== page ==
I have been closely involved with the International Maritime Organization’s deliberations over the Polar Code since the mid-1990s. I helped develop the Ice Navigator training and qualification standards submitted by Canada in the mid-90s. Most recently, I served as the Nautical Institute’s NGO delegate to the IMO in many of the Polar Code-related sessions that led to the creation of the incoming Polar Code.
I’m happy that the Polar Code exists and that it will be globally mandatory, but it is a shadow of the earlier drafts. Still, it is a start in the global harmonization of polar shipping regulation. Although the preceding coastal state regulations often had tougher provisions than those of the Polar Code, the Polar Code is a necessary step forward. I hope future revisions and amendments will build on its initial iteration. As with all international shipping instruments, the Polar Code is a living document; the IMO accepts that perfection rarely occurs, and it intends to update the Polar Code as knowledge and capability changes.
The past, present and future of Arctic shipping is not unregulated, environmentally suspect, inherently dangerous and full of money-grabbing opportunists. Experienced mariners operate ships in the Arctic with tremendous oversight from national and regional regulators. The ships are designed for the conditions, and operated and managed by experienced Arctic mariners and owners. There will be outliers, but that is true in all industries.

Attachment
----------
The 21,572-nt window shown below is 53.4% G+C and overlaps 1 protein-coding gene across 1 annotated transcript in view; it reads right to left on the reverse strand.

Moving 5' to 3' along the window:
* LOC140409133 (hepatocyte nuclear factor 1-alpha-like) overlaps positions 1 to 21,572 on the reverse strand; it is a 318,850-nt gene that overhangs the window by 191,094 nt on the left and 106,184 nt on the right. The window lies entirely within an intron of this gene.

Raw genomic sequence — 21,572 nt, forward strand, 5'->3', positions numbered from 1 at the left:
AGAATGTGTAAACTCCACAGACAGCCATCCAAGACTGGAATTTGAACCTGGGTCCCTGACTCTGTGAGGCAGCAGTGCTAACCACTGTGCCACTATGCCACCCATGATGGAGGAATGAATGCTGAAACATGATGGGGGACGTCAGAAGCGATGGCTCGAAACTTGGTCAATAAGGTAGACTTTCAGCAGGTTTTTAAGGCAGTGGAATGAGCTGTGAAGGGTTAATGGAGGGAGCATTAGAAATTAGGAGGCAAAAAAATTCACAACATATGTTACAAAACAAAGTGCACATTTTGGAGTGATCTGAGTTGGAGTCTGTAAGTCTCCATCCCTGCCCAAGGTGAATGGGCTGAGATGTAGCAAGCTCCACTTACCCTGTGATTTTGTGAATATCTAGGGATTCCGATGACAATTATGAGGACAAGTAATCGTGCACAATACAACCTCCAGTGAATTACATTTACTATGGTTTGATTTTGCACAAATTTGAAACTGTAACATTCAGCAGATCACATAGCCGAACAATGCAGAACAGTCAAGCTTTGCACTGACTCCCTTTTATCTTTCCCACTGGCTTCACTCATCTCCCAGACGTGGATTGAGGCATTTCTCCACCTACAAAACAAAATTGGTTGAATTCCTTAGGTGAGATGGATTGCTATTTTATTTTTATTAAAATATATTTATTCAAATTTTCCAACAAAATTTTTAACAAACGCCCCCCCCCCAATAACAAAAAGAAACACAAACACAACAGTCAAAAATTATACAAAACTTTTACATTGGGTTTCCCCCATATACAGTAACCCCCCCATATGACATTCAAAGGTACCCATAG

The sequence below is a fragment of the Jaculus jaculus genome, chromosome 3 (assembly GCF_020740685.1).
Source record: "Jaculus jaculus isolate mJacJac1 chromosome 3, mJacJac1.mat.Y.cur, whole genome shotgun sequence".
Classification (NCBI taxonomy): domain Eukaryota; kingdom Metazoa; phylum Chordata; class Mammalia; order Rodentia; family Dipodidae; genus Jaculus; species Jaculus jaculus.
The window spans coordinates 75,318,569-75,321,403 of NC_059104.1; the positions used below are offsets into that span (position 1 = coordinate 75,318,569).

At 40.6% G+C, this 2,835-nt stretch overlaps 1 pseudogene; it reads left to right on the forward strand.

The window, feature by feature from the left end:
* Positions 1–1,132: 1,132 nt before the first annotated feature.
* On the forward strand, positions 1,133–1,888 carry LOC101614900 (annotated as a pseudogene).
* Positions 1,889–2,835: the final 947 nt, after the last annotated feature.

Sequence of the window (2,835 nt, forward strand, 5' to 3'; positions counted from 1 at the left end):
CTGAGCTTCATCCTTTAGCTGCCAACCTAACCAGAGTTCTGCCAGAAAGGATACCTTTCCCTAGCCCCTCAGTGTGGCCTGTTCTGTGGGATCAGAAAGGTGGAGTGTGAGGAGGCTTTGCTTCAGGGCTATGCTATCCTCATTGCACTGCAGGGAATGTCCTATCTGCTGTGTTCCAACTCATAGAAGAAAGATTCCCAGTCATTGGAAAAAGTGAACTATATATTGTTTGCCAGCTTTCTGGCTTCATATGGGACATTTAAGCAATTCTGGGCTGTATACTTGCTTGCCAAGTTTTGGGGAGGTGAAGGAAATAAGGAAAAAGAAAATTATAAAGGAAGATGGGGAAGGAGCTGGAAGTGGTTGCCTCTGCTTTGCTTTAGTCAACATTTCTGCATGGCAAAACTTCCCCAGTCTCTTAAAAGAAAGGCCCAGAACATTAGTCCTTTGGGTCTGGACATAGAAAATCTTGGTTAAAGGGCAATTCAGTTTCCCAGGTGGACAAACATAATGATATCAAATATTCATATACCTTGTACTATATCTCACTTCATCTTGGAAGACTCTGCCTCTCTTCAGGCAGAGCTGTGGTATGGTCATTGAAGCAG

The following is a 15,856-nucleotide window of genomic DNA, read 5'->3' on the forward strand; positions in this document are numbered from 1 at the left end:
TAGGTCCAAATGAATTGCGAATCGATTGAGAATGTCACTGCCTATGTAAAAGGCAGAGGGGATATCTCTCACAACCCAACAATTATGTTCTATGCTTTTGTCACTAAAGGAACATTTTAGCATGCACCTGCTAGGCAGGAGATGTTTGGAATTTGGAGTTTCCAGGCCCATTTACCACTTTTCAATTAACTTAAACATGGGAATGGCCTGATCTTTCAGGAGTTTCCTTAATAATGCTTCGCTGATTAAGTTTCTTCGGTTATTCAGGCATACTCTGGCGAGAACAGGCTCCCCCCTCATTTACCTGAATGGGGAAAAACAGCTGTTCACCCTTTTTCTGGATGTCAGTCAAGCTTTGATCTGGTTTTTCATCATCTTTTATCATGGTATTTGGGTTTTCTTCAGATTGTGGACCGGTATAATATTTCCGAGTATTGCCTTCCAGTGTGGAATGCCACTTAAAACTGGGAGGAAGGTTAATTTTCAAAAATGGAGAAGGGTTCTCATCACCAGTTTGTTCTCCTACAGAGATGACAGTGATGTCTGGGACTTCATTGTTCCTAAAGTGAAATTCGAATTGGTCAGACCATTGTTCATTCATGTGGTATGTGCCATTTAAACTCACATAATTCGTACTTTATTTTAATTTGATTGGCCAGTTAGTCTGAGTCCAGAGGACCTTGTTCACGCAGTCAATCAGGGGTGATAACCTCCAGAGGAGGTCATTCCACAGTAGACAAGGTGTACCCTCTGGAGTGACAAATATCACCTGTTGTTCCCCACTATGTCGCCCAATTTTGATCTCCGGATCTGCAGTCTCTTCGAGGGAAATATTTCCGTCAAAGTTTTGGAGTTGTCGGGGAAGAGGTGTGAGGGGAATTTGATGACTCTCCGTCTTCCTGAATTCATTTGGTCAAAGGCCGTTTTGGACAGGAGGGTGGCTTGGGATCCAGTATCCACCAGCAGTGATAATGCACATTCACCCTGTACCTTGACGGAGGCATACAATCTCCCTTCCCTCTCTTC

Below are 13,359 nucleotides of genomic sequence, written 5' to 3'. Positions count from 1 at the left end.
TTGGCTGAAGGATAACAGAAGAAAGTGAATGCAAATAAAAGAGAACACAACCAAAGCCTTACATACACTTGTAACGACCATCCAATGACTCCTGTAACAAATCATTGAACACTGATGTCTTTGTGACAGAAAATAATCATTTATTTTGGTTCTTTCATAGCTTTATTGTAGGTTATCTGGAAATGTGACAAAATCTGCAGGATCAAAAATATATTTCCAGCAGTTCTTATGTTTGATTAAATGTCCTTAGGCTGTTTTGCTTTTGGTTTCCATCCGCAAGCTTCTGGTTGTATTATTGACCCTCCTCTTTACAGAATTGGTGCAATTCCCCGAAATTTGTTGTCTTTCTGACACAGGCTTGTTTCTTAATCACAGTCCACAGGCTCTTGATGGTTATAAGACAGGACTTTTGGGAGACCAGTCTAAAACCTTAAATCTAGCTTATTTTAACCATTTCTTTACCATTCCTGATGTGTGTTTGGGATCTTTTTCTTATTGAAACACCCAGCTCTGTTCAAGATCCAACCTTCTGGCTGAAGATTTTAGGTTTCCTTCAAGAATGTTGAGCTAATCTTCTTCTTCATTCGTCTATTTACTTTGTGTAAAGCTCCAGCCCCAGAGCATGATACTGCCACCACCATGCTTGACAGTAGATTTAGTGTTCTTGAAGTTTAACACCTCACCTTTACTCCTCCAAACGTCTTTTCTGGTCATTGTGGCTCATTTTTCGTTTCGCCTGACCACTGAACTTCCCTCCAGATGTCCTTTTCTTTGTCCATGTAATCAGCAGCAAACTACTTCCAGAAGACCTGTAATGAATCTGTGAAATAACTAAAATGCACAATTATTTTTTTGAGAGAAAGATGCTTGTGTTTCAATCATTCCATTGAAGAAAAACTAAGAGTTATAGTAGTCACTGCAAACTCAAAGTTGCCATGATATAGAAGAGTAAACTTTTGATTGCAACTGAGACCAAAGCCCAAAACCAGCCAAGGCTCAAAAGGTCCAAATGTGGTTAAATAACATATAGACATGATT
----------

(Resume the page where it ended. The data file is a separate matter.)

Global climate change is affecting the operating environment, and we must be aware of that and adapt to it. We must continue to evolve our local and international oversight. But please, don’t leap to “sky is falling” assumptions, and do not misquote, make loose interpretation or simply repost “news” items as fact, without more research and verification. I wait with interest to see how long it takes for this comment to be reposted, misquoted or misinterpreted.
The views expressed in this article belong to the author and do not necessarily reflect the editorial policy of Arctic Deeply.